Recommended reading for the BBC

by Danielle Ryan at Journalitico

A very quick example of how outright falsehoods continue to weasel their way into the mainstream, despite all factual evidence to the contrary.

This recent piece from the BBC:

Viewpoint: What’s behind Russia’s actions in Georgia?

It may be a ‘viewpoint’ piece, but I’m pretty sure that doesn’t entitle the author to present his own set of facts.

Here is the problematic section:

Moscow has been doing this in the internationally recognised Georgian regions of South Ossetia and Abkhazia since the late days of the Soviet Union. This policy culminated in the 2008 war that saw both territories occupied by Russian troops. Russia subsequently proclaimed them as independent states.

As in 2008, when Moscow began its invasion on the eve of the Beijing Olympics, the timing of the latest provocation was skilfully chosen. Tied down with the so-called Islamic State in Iraq and Syria, the nuclear talks with Iran and Greece’s financial woes, the West has a lot on its plate.

The timing of Moscow’s “invasion” of Georgia was “skilfully chosen” the author says.

This leaves the distinct impression that the “invasion” was something which happened entirely on Russia’s terms, decided in Moscow and then acted upon with no warning, out of the blue. Nowhere does the piece explain that Moscow’s “skilful timing” was in fact a response, that Russia did not initiate the conflict itself.

And that’s not just Kremlin spin.

An EU report published a year after the five-day war confirmed it. Maybe the BBC should give it a re-read.

The report found that the conflict “started with a massive Georgian artillery attack” and, as reported by The Guardian at the time, “flatly dismissed” then Georgian president Mikheil Saakashvili’s version of events.

The report (which you can read here) also said:

“There was no ongoing armed attack by Russia before the start of the Georgian operation — Georgian claims of a large-scale presence of Russian armed forces in South Ossetia prior to the Georgian offensive could not be substantiated … It could also not be verified that Russia was on the verge of such a major attack.”

To recap:

  • no armed attack by Russia to provoke the Georgian operation
  • no large-scale presence of Russian troops, despite Georgian claims
  • no evidence any such Russian attack was imminent

So why is the BBC, seven years on, publishing articles that tell an entirely different story?

This kind of omission, which is often unnoticeable to most, is how news organisations perpetuate myths under the guise of noble truth-telling.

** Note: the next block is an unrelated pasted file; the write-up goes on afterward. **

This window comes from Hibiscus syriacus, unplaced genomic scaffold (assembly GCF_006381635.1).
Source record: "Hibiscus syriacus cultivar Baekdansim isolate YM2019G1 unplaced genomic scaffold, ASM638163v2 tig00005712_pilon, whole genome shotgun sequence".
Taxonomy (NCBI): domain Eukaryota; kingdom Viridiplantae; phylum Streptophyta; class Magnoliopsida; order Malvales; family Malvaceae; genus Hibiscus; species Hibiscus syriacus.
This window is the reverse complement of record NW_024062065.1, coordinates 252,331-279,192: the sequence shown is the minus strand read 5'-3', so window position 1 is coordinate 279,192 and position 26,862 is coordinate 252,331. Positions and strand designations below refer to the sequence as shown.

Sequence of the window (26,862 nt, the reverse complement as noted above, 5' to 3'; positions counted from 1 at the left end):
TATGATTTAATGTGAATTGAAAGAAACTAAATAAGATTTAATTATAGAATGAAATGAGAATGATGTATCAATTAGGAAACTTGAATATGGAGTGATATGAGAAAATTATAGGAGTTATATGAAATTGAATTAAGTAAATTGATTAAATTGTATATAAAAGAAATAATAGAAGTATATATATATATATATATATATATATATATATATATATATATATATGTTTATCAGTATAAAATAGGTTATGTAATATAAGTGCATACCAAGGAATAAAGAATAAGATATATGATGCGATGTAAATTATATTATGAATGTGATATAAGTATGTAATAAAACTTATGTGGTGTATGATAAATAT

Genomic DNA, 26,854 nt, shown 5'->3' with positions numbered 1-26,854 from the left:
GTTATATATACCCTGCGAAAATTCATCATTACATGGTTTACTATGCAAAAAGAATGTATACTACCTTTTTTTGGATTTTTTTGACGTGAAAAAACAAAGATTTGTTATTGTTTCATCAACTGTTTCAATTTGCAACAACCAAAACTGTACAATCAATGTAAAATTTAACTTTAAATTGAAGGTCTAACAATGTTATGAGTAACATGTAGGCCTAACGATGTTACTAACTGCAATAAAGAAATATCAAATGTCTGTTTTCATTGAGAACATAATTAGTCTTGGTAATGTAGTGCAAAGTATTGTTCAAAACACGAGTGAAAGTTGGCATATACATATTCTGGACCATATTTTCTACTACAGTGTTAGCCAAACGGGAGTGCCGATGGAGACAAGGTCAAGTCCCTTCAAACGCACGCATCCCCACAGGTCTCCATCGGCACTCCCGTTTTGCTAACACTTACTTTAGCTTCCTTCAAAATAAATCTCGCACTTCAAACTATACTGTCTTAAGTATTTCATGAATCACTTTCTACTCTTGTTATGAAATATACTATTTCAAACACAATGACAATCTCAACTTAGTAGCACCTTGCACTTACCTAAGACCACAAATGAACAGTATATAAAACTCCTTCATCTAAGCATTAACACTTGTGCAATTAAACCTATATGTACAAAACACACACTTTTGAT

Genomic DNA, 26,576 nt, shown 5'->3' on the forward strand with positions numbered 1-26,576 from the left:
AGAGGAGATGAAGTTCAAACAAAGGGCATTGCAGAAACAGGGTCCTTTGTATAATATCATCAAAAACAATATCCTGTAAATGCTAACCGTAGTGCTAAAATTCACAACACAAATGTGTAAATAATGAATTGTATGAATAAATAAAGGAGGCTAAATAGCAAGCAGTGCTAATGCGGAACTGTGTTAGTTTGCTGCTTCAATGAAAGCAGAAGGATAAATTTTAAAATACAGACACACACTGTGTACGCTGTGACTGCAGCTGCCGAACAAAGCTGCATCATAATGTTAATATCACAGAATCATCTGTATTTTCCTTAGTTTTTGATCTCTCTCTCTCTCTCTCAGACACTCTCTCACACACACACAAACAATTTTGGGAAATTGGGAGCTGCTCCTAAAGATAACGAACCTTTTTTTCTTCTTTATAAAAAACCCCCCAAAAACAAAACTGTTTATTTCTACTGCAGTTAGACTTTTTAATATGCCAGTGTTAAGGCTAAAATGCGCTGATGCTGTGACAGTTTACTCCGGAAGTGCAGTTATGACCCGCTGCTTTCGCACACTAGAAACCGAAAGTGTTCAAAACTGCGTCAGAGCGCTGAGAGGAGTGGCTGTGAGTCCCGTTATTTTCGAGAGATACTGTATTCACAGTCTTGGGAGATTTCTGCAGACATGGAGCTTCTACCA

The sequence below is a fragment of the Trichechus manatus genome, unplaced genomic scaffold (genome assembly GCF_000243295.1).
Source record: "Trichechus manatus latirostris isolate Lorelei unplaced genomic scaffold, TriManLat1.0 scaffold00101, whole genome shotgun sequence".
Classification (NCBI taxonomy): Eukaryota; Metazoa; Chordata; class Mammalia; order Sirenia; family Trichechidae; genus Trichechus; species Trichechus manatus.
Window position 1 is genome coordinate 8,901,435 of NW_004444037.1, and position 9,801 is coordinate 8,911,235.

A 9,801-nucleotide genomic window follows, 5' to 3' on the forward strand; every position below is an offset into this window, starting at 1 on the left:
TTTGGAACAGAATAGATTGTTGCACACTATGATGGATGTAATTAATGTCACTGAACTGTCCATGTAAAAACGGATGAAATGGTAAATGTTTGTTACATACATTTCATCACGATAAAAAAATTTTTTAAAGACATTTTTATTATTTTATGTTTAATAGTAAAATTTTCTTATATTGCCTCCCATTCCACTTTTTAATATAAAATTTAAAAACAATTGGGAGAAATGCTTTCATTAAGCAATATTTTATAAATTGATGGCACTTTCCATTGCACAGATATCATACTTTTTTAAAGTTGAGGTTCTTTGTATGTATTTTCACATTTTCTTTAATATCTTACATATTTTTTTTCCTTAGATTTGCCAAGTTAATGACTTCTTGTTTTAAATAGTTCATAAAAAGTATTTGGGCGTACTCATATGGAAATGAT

A Newsweek article this week criticized Moscow’s “cunningly contrived” propaganda over Ukraine.

Russian propagandists, the author wrote, “offer a selection of facts and put them in a framework that naturally leads the audience to the desired conclusions”.

That sounds awfully familiar to me.


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Brad Benson
Reader

I was living as an expatriate in Germany during the Georgian Episode. At the time, the German Newspapers provided daily running accounts of the fighting, together with a complete background in regard to how it all got started. The Bushies helped the Georgians, who had announced their withdrawal from the “Coalition of the Billing” in the Middle East, by withdrawing their entire 2,400 man force nearly overnight back to Georgia, just in time for the beginning of the Olympics in China, which they knew Putin was scheduled to attend. (One wonders how many troops from other countries were rushed away… Read more »

adambaumsocal
Reader

Remember this BBC is run by folks who still believe in Santa Claus and Royals. Old habits are hard to break when to do so costs you your head. But child molestation is perfectly acceptable…https://www.youtube.com/watch?v=awAeg_-mSpQ

Kaivey
Reader
Kaivey

I saw this program on the TV once which was on Cuba. It said go there soon to see the country that had not changed since the 50’s before it’s too late because capitalism was coming. Havana is a tourist attraction because looks like Chicago in the Gatsby days. The program was hosted by a nice middleclass English reporter, who was obviously a decent guy, like we in the west are always the good guys. The documentary started out okay saying about some of the good things about the revolution, like all children can go to ballet school – ballet… Read more »

Seamus Padraig
Reader
Seamus Padraig

It was my understanding that Russia actually did have troops in S. Ossetia, Abkhazia, or both. I thought they were obligated to garrison a force there under the ceasefire agreement, similar to the arrangement in Transnistria. In other words, the Russians were just responding to an illegal, ceasefire-breaking barrage by Georgia against their own troops. Am I wrong?

Jennifer Hor
Reader
Jennifer Hor

I always understood that there was already a Russian-Ossetian peacekeeping force in South Ossetia before the Georgian attack and that it was this peacekeeping force that was the target for the attack.

yalensis
Reader
yalensis

Dear Jennifer: You are correct about the peacekeeping force being the target of the attack. In addition to Russians and Ossetians, there were also Gruzian representative on the peacekeeping force. However, a couple of days before the sneak attack on the peacekeepers and on Tskhinval, the Russian press started to report that Gruzian peacekeepers had left their posts and sort of melted away. Almost as if they knew that a sneak attack was imminent! [irony] – obvious that they had been pulled back by the Gruzian government. I would have to go back and scrour through the archives to find… Read more »

BlackCatte
Reader

Prior to the 2008 war South Ossetia was policed by a joint Russian/Georgia/Ossetian peace keeping force. According to Wiki anyway. But that article is such a propagandist mess it doesn’t even mention the findings of the EU that Georgia was to blame for the hostilities.